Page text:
Tuesday, February 24, 2015


[The greenhouse effect has been worrying responsible world citizens since the 1990s. I acquainted myself with the debate as it stood in 1999; this is the result. It was published in Business Standard of 16 December 1999.]

Are we at last in a greenhouse?

Summers in north India have been get quite hot recently. Everyone will remember the scorching summer of 1998. The last summer did not quite reach the same searing heights; but it felt even hotter since it went on and on. Meteorological data show no decline in the monsoon rains; but they seem to have receded towards winter. Does this show that the world is getting hotter – that the greenhouse effect is at last discernible?
Similar concerns are echoed in the United States. This summer there was a drought on the eastern seaboard; there was much talk that the globe was warming up. Further south, the coast from the gulf to Virginia is very prone to hurricanes, and in the last quarter of 1998 saw more tornadoes in the US than any previous quarter in recorded history; so people fear that the greenhouse effect must be making the weather more violent. Storm damage has led to insurance claims of $200-300 billion; that too is attributed to the changing climate. And yet, we are far from living in a hothouse. The 1990s have been warm. But as Gregg Easterbrook pointed out in a recent issue of The New Republic, the highest temperature ever recorded was in 1922 in Africa, in 1913 in the US, in 1905 in Latin America, in 1889 in Australia, and in 1881 in Europe.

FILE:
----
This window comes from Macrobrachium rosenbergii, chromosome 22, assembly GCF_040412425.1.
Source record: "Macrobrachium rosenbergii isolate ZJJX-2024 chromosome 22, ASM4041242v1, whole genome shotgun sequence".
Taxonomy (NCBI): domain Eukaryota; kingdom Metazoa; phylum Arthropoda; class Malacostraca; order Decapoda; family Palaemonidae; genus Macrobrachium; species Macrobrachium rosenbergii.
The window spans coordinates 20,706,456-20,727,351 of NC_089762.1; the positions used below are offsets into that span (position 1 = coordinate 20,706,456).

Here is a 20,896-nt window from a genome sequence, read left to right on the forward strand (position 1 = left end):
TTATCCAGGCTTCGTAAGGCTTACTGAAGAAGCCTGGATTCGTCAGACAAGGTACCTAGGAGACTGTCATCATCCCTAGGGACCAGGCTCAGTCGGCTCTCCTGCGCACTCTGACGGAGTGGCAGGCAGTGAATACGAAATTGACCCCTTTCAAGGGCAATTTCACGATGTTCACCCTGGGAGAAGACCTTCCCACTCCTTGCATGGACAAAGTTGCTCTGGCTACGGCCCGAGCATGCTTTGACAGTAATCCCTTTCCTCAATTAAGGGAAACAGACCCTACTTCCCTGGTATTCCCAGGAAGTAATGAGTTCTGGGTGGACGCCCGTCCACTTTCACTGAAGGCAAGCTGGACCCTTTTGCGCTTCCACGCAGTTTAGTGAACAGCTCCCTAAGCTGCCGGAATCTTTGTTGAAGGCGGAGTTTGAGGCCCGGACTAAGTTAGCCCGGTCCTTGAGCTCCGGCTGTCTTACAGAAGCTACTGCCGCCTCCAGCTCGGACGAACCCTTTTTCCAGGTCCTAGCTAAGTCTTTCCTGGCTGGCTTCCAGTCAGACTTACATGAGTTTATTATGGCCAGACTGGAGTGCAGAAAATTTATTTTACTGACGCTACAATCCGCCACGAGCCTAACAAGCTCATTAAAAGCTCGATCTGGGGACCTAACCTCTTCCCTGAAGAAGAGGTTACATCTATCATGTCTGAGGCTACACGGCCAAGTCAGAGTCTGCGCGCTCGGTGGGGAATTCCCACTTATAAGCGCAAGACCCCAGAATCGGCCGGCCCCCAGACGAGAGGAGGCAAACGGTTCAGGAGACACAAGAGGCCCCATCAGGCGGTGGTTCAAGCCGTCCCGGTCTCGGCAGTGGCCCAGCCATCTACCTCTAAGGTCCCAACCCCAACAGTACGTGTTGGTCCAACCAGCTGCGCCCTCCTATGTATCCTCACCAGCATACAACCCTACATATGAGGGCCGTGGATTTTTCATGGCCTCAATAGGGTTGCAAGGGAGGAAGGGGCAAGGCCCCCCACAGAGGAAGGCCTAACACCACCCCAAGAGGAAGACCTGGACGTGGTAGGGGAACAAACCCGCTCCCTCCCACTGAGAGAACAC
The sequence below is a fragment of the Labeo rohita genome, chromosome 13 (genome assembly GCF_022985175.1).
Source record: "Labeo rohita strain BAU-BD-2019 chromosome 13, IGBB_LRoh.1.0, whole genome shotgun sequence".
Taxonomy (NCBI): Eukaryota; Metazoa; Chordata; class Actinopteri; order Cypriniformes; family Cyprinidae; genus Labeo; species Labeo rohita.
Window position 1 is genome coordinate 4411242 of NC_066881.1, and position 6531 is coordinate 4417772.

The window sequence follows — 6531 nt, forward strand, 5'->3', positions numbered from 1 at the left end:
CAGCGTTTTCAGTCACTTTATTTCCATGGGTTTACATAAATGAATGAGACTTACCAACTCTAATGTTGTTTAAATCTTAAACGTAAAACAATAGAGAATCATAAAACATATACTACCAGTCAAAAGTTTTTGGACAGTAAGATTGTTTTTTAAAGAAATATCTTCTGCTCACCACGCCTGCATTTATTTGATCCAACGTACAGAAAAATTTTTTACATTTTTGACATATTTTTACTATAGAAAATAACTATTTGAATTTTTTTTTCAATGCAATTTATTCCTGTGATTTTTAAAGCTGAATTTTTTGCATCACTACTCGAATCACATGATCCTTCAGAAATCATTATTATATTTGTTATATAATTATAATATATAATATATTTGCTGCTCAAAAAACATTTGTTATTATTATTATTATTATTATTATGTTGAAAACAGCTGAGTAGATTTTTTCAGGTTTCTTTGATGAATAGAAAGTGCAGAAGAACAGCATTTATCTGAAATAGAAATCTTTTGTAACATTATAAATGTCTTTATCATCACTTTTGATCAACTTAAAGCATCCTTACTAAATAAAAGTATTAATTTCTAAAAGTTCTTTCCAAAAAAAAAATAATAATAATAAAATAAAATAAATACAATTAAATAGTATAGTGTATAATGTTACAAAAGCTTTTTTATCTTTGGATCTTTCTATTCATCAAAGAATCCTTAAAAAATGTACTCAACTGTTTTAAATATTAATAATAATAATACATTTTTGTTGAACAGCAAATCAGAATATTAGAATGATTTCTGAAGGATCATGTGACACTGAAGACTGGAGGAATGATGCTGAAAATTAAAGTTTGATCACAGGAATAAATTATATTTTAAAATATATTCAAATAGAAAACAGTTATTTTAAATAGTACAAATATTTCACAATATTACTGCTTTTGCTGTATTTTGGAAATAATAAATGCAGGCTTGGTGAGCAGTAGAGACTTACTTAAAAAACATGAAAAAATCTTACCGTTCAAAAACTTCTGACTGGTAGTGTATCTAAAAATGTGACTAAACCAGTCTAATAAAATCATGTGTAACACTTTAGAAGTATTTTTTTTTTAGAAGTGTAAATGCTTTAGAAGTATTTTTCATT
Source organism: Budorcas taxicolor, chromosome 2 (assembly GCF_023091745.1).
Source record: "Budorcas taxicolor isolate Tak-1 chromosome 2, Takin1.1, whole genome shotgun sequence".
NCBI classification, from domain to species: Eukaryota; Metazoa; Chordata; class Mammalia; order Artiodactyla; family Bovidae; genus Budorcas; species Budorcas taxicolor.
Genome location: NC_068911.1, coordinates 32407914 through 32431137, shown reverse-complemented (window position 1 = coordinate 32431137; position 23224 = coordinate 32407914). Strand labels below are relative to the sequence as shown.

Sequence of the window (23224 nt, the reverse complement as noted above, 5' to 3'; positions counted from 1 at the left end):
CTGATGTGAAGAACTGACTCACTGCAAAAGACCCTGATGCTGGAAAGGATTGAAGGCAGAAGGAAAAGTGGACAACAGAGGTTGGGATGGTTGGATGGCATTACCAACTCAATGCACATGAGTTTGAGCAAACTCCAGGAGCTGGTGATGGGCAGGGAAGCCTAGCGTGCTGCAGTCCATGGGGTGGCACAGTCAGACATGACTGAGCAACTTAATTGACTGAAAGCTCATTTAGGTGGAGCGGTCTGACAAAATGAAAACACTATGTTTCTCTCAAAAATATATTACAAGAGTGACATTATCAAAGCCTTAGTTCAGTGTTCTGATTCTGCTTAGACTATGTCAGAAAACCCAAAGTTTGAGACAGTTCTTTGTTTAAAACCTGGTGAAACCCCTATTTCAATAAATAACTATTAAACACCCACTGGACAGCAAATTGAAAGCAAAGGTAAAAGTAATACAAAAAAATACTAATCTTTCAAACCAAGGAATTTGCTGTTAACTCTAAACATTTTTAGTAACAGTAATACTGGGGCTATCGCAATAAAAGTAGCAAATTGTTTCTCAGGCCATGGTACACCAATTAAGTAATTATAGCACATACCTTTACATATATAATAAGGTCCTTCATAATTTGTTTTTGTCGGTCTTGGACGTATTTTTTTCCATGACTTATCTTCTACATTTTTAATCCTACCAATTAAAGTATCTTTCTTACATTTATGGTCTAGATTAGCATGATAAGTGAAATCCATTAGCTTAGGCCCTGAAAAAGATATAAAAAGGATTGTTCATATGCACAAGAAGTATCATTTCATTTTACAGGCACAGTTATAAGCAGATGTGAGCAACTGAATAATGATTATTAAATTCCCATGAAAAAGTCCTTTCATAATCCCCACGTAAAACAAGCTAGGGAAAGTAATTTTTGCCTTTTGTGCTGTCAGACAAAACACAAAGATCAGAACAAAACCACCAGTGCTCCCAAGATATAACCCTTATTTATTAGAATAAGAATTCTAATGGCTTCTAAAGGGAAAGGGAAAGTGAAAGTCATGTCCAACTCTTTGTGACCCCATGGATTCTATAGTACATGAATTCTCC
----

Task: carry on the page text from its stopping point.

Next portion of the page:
The prediction that the earth will get warmer is based on models of world weather called general circulation models; these models relate the direction and strength of undersea currents and terrestrial wind movements to temperatures and temperature differences. The GCMs of the 1980s were predicting that the rising emissions of greenhouse gases – carbon dioxide and hydrofluorocarbons would lead to a rise of about 3 degrees centigrade in the average global temperature by the end of the 21st century. This projection has been brought down to 2 degrees now.
Meteorological records do not reach back much beyond the 1870s; the number of stations for which they are available became sizeable only in the 20th century. It is pretty clear, however, that the world temperature has risen by about half a degree in the twentieth century. There is also fairly reliably evidence that in recent years, spring, in the sense of the day of the year when frosts end, has been coming earlier in the US. Does that prove the greenhouse effect? Maybe; but there are other influences on world temperature. The world passes through cycles of freezing and thawing. There was an ice age from 1500 onwards; it seems to have ended around the middle of the nineteenth century. So the warming we have seen in this century may only show the upswing in the cycle.